What’s been the biggest struggle in getting your business off the ground?
Having the confidence in myself to be able to do it. It’s extremely hard to keep yourself going sometimes, especially when your mental health is telling you something different or you receive some bad feedback. I can be hard to pick yourself up again. Luckily I have such a great support network around me. My partner has supported me so much that really there wouldn’t have been LOOF without him. I wanted the business to grow organically and steadily. I’m not the type of person to really put myself out there as it is, and having to do that with my business makes me extremely uncomfortable. But you’ve got to put yourself in uncomfortable situations to help you and your business grow.
Do you have any exciting plans for this year?
To be honest I’m just going to take this year as it comes. There’s been massive changes already and I think for me I just have to ride the wave and see where it takes me. I’m super excited to have this opportunity to be working with Wild Leaf and I’d like to see how the next couple of months pan out before I start any other projects.
Do you have any advice for anyone doing craft fairs?
It can sometimes get disheartening if you end up going to a market and you barely make any money to cover the costs of that day. But take it as a learning curve, maybe that market wasn’t your demographic or something else. You’ll learn what markets are right for you and your business and it’s okay to turn down markets that you feel wont benefit the business. You need to do what’s right for the business.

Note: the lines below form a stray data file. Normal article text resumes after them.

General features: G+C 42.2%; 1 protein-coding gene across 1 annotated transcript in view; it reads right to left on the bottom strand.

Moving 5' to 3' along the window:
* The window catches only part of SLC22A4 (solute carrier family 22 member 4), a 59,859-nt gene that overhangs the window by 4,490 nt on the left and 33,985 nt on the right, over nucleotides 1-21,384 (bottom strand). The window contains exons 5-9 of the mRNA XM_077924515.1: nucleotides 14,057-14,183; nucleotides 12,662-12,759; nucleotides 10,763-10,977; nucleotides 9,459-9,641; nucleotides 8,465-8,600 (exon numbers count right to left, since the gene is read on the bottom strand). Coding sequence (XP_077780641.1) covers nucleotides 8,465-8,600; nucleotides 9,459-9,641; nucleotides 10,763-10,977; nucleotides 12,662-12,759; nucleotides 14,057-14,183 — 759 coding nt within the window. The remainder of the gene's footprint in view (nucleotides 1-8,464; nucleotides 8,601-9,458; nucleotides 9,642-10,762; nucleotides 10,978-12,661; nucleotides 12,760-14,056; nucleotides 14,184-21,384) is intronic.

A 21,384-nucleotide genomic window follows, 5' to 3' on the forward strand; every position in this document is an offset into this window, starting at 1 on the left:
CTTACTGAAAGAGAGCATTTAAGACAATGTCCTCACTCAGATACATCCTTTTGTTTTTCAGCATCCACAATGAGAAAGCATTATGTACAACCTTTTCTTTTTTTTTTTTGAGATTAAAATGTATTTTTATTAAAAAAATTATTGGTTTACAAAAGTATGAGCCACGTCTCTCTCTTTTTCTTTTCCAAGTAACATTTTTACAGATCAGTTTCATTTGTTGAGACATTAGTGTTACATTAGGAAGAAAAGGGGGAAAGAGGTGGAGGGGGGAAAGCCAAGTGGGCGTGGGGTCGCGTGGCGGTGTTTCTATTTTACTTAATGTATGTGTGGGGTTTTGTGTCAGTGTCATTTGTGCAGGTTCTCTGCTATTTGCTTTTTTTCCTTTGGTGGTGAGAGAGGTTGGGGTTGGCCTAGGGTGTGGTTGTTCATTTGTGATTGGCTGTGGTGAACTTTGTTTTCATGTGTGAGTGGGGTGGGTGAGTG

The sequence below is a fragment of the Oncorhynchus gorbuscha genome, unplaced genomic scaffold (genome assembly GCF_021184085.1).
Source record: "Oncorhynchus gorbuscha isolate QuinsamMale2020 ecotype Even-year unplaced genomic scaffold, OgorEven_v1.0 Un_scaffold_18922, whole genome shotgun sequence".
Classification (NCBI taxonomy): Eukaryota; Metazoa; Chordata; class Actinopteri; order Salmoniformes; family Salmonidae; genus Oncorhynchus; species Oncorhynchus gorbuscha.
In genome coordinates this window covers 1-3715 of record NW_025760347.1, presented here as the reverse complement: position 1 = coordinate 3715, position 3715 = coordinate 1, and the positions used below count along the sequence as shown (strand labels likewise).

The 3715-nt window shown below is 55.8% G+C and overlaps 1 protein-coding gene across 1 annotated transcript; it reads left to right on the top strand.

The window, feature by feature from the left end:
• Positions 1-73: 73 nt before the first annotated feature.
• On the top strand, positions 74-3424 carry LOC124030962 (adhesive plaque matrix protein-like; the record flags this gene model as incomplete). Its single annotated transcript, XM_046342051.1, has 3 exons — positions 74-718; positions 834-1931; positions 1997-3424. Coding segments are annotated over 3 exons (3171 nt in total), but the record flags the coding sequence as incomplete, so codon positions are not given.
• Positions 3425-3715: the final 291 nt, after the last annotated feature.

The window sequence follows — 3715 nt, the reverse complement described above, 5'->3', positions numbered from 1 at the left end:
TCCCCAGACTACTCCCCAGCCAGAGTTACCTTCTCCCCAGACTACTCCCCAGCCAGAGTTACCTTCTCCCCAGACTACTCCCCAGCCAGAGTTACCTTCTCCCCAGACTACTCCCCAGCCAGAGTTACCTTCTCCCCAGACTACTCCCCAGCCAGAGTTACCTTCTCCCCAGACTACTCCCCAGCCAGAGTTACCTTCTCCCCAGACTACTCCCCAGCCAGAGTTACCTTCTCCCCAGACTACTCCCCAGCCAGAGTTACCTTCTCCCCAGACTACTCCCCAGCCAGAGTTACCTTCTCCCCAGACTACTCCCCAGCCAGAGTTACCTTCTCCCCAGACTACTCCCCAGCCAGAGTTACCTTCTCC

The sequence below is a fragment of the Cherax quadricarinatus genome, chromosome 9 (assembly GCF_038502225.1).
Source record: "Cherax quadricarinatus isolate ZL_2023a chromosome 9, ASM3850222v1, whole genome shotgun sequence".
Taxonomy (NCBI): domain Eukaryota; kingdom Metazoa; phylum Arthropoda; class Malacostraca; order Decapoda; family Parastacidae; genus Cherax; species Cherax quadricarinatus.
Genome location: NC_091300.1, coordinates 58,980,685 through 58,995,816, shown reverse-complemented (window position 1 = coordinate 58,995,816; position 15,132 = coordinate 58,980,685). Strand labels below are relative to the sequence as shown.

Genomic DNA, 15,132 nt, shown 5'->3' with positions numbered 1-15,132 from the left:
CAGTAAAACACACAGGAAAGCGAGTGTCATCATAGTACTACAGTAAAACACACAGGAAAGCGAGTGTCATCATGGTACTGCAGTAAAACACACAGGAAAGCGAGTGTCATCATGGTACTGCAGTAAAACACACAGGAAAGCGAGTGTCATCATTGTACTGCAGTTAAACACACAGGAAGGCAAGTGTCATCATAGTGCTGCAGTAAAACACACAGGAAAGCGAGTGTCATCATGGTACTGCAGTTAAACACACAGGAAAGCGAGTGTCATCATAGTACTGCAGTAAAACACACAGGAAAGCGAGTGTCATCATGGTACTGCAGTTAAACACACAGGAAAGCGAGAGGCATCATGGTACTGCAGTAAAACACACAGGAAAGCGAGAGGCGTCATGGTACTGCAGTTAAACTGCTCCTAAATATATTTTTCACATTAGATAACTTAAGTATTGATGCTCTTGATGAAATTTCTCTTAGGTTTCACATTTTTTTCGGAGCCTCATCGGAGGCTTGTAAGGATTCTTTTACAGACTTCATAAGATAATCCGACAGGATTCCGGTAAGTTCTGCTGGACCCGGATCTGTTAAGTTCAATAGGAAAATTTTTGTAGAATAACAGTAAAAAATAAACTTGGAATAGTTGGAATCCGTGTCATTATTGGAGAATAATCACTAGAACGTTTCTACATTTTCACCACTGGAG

What advice would you give to people looking to define their own style?
Be yourself. Find out who you are, what you like and take influence from what is around you. There’s a difference from being influence and just copying someone’s style. You’ll find yourself being naturally drawn to certain styles, take that inspiration and create something unique from it.
Do you have any advice for anyone who would like to do terrariums?
Do it. Find out about how to do it, the plants that thrive in them and experiment. Not every terrarium you will build will survive but that part of the learning experience. Think about why they might not have worked and try again.
I hope to take part in some more plant installations for events and get enough work together to be able to hold my own exhibition.
What's the best piece of creative advice you've ever been given?
Find a passion that makes you feel like a child again.
I think this is why I love being around plants so much, it brings back this nostalgic feel and brings me such overwhelming joy. Find something that gives you that feeling.
We have fallen in love with Loof Terrariums. Head to their website to see what gorgeous items have they in stock 'www.loofterrariums.com'. You can follow Loof Terrariums on their Instagram accounts 'www.instagram.com/loofterrariums' and 'www.instagram.com/loofphotography'.